16 October, 2021: Brief Update on China and Taiwan

China’s energy crisis went from bad to worse on Friday with coal prices hitting another record high. With winter now on the horizon and high oil and gas prices forecast, China is now in talks with US LNG suppliers to secure long term contracts. Beijing has been moving frantically to turn the tide in China’s favor. Domestic coal output was raised, and supplies to industries that use high levels of coal have been cut. The current energy crisis is having a detrimental effect on the Chinese economy, which is also suffering from crises in sectors aside from energy. Monthly industrial production is weakening and the uncertainty surrounding Evergrande continues on. These factors weigh heavily on investors and the Chinese government.

Meanwhile, on the other side of Taiwan Strait, the Taiwanese government wants to accelerate the delivery of F-16 fighters. 22 aircraft were purchased in 2019 and normally it takes an average of seven years for the delivery to be completed. Given the recent surge in tensions with China, Taiwan has inquired about the possibility of an early delivery.

China’s Evergrande Debt Crisis

The debt crisis now threatening to overwhelm property developer Evergrande arrives at a decidedly inauspicious time for China. With the national economy continuing to slow, the prospect of an economic crisis centered on a Chinese entity is quite real. Global markets sense it and investors are preparing for the ripple effects. Last week, Fitch Ratings agency downgraded its forecast for China’s economic growth, citing the slowdown in the property sector as the prime contributing factor. Evergrande has been in trouble for some time now and its current problems did not arrive out of nowhere. In fact, alarm bells have been sounding for years over the state of the Chinese property market.

All eyes are focusing on Xi Jinping now as it becomes clear the Chinese government will likely have to intervene. To put it simply, Beijing cannot stand on the sidelines and permit a chaotic default where citizens lose large sums of money. Allowing that could cause a ripple effect in other sectors of the national economy, another prospect Beijing cannot allow. As a hedge against a worst-case scenario coming about, the Chinese government has ordered local officials to prepare for a potential Evergrande collapse. Local governments and Chinese-owned enterprises are being directed to intercede only if Evergrande is unable to meet its obligations. Some Chinese officials have described the measures as storm preparation.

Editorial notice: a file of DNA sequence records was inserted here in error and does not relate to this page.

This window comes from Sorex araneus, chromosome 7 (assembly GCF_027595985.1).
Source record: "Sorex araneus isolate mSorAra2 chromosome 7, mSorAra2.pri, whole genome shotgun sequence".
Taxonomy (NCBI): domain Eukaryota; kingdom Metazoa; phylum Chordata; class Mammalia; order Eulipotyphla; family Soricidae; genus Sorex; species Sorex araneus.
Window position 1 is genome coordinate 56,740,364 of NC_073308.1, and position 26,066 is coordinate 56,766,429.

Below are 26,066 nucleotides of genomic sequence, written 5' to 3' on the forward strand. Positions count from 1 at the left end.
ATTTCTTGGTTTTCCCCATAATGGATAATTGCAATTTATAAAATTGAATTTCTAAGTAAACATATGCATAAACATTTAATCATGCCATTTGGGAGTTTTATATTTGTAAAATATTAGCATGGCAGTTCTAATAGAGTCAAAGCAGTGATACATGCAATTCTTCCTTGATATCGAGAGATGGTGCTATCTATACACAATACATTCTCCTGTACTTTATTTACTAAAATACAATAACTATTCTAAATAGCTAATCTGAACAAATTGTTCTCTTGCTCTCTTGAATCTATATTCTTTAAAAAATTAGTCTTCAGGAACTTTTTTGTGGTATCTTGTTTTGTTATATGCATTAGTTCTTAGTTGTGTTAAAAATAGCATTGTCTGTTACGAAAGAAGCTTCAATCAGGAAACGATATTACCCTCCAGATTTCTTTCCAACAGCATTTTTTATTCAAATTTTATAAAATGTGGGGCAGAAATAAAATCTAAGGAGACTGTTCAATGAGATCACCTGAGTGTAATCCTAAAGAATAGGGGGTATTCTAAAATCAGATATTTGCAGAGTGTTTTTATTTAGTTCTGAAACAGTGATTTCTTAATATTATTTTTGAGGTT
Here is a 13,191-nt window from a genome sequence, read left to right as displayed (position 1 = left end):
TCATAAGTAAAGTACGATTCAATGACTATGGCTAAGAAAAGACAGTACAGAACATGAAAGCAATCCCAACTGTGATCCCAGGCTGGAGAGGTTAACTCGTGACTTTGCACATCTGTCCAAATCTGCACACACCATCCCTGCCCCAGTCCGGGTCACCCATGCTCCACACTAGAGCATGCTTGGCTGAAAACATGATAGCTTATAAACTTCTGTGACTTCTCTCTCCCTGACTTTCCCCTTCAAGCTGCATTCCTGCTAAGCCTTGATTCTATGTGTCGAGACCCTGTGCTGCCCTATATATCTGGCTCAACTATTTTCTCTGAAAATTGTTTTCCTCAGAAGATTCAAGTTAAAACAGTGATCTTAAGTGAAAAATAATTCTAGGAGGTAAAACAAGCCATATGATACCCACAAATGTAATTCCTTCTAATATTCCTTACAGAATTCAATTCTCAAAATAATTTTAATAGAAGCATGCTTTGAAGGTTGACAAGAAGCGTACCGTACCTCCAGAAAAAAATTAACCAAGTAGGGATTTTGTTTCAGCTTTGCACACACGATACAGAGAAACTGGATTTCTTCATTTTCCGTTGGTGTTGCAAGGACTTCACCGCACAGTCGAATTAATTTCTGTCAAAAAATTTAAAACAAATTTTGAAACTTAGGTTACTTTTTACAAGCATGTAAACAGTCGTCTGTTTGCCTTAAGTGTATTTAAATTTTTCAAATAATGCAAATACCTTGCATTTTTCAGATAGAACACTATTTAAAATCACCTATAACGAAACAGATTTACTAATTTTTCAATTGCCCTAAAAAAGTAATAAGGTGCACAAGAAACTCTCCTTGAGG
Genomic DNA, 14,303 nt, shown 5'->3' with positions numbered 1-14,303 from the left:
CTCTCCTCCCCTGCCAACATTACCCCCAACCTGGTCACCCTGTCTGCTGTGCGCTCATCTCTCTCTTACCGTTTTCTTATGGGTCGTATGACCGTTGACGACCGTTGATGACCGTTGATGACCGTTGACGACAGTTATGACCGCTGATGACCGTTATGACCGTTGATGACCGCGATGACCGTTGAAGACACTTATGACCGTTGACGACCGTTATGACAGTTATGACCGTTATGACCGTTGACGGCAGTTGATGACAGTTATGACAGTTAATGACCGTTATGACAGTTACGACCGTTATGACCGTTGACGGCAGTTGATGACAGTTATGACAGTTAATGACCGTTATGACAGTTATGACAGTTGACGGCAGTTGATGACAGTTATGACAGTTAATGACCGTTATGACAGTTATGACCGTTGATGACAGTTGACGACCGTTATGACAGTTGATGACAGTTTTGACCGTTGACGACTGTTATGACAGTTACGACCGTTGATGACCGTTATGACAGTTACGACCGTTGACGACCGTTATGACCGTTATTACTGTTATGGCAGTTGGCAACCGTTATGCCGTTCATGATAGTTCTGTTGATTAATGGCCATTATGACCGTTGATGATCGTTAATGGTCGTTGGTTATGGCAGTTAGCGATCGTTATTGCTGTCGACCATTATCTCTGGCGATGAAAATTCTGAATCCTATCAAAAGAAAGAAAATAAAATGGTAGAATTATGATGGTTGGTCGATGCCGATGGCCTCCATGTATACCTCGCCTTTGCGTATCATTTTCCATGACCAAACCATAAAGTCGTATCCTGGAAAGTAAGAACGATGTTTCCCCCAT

How Beijing handles the crisis in coming days will set the tone for market behavior. If investors are encouraged by the way the Chinese government handles the Evergrande situation it will minimize the damage and perhaps instill a burst of positivity to China’s national image, which has absorbed considerable damage over the past 18 months.

Talking Turkey: 3 August, 2020

Turkey’s reach has been exceeding its military, and diplomatic means in recent months. Erdogan’s efforts to deepen its footprint in the Mediterranean, and Middle East is placing his nation in real danger of becoming overextended at some point in the not-too-distant future. The occupation of northern Syria, decisive intervention in Libya’s civil war, and seeking economic advantage in the natural gas-rich waters of the Eastern Mediterranean are the better-known Turkish adventures of late. There are others going on in places like the Horn of Africa, and in the Persian Gulf region too. Erdogan has been assertively going after perceived threats and enemies to Turkey, while simultaneously prowling after economic interests that hold the prospect of a jackpot level payout down the road.

Unfortunately for Erdogan, there are two factors coming into play which threaten to hinder, or perhaps entirely derail Turkey’s ambitions at some point. As mentioned in the above paragraph, Turkey is running a very real danger of overextending itself in the near future. The Turkish armed forces are stretched thin. Since the failed coup in 2016 Turkey’s military has lost thousands of capable officers to show trials, and purges. Operations in Syria and Libya are costing billions of dollars, and Turkish troops are taking losses in both places. In short, the Turks cannot afford a new military commitment now or in the near future.

The second factor working against Turkey’s regional ambitions is the absence of a clear vision. Ankara’s moves certainly haven’t been guided by ideology, or political alliances on the international front. This is where Turkish actions, and ambitions become confounding as it is working with its allies and friends on some fronts, while directly opposed to them on others. Syria and Libya are two prime examples. Turkey’s military incursions into Syria were frowned upon by many of its NATO allies. However, many of those same nation-states fully support Turkey’s intervention in Libya. In recent years Ankara has deepened the relationship between Turkey and Russia at a time when tensions between Moscow and the West has skyrocketed. The Turks committed to buying SA-21 surface-to-air missiles from Russia which forced the United States, to cancel the sale of F-35 Lightnings to Turkey.